An applicant can actually sue you if they have evidence that the criteria used to decline their application is illegal – and you can part with hundreds of dollars in damages. Notably, the Fair Housing Laws protects tenants from being denied residential opportunities based on their:

  • Marital status
  • Familial status
  • Gender/gender identity
  • Religion
  • National origin
  • Handicap
  • Sexual orientation
  • Age
  • Color
  • Race
  • Or other arbitrary discrimination

What is the Best Way to Decline a Tenant’s Application?

If you have a legal reason not to want a potential tenant living or doing business in your rental property, a rental lawyer in Daytona Beach, FL, can guide you on how to go about it. Consider writing an adverse action letter to the unsuccessful applicants and inform them:

  • That you will not be accepting their application.
  • The reason why their application is being denied.
  • If there is any way, their application can be re-considered.

Landlords can decide to decline an application completely or with higher conditions. For instance, you can inform the tenant that you may accept them with their pets if they sign a rental agreement with a higher security deposit. Remember to write the letter as clearly as possible to prevent confusion on the applicant’s part.

Can I Deny Applications Because of Criminal Records?

Simply denying an application because the potential tenant has a criminal history is discriminative and violates the Federal Fair Housing Act. The rental property owner must look into the specifics of the criminal record and consider the following:

  • If they were convicted
  • What the offense was
  • The seriousness of the offense
  • How recent the crime was committed
  • If they had a long list of offenses
  • If the multiple offenses occurred over several years or around the same time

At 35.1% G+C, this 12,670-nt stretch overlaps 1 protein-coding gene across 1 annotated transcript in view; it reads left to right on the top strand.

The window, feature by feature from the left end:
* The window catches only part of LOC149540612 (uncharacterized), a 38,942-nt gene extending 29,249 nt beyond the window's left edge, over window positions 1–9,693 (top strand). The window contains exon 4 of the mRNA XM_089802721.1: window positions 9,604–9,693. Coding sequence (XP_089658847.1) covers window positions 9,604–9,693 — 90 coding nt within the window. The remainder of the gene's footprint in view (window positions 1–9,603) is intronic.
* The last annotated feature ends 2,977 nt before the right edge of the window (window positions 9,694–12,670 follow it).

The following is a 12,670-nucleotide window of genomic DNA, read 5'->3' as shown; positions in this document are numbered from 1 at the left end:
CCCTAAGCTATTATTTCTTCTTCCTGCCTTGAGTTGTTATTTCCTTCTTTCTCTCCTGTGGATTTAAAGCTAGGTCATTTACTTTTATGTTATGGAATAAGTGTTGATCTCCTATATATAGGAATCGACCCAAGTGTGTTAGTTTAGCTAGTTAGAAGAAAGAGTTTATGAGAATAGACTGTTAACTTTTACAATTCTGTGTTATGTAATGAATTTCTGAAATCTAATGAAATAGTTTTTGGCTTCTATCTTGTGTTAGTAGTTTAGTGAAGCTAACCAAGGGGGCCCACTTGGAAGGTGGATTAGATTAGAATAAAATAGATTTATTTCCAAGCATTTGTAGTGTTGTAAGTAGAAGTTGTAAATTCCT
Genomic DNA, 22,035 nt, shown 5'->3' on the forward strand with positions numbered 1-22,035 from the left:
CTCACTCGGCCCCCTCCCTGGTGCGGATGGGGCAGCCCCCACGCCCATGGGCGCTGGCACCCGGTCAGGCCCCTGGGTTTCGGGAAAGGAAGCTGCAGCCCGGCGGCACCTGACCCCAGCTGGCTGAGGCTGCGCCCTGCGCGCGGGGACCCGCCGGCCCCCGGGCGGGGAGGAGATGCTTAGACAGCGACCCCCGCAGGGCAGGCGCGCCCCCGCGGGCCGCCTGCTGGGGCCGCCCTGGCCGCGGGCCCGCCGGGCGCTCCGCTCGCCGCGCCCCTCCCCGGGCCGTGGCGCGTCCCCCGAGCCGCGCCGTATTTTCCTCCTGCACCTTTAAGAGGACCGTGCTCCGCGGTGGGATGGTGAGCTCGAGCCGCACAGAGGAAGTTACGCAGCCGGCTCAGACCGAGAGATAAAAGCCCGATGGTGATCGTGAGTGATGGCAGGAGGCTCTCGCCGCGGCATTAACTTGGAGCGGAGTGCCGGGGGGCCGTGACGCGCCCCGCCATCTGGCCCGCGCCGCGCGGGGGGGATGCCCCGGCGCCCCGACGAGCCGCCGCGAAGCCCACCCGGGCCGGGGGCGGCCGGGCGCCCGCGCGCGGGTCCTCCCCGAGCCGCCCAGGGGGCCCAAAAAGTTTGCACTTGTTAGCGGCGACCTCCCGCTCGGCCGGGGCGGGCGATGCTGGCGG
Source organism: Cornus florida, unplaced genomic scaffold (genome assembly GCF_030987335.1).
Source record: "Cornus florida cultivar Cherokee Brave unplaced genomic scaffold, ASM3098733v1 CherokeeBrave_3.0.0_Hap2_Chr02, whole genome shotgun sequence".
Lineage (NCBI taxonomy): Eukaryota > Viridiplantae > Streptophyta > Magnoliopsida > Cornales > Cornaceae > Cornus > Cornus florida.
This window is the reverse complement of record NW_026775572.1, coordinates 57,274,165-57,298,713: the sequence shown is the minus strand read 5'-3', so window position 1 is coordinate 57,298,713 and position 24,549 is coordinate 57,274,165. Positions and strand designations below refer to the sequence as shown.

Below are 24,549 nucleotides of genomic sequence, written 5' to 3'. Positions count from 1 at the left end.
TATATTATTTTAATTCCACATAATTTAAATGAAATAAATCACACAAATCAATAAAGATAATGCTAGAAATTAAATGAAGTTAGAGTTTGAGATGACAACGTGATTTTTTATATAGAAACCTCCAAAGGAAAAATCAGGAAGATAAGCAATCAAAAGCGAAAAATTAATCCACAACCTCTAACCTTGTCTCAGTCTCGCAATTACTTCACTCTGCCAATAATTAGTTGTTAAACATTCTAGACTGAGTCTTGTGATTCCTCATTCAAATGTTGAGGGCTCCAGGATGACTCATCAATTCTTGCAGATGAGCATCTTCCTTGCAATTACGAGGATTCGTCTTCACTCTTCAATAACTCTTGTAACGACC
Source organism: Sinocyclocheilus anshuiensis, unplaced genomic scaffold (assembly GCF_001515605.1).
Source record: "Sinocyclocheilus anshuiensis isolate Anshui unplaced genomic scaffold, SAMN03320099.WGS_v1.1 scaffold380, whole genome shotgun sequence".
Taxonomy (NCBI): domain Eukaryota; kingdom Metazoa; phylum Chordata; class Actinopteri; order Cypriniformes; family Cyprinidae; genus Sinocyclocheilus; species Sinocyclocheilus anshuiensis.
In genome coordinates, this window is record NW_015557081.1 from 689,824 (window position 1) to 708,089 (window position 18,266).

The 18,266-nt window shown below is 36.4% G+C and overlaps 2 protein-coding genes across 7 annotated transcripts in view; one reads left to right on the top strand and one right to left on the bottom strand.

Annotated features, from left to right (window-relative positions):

Once you have the details of their criminal record, you have to find out if it has the potential of affecting their stay in your rental property. You can legally consider them unfit if the offense:

  • Puts your property at risk of vandalism or arson
  • Affects their ability to pay rent, i.e., if they do not have a job
  • Can potentially make the environment unsafe for other tenants – rape, child molestation, or assault

An Experienced Legal Counsel Protecting Your Best Interests

A business can endure long-term problems because of a failure to make legally acceptable decisions. Every rental property owner desires good tenants and wants to avoid the troublesome ones. But the whole process requires the guidance of a rental lawyer in Central Florida to avoid legal issues later.

It would be best if you had someone to go through your application forms to ensure that it does not violate the law. A lawyer in Daytona Beach is an essential resource in understanding the rules in advance. Call us at (850) 888 8992 to speak to a business partner in Central Florida.

By: Melody Lankford
After graduating from Davidson College, Melody Lankford earned her J.D. from Florida State University’s College of Law in 2004 and was admitted to the Florida Bar that same year. Ms. Lankford joined Raydon Corporation as in-house counsel in 2004. She worked there until 2012, when she founded the Lankford Law Firm. She is an experienced Daytona Beach small business attorney who offers sound legal counsel and experience-based insights to her business clients.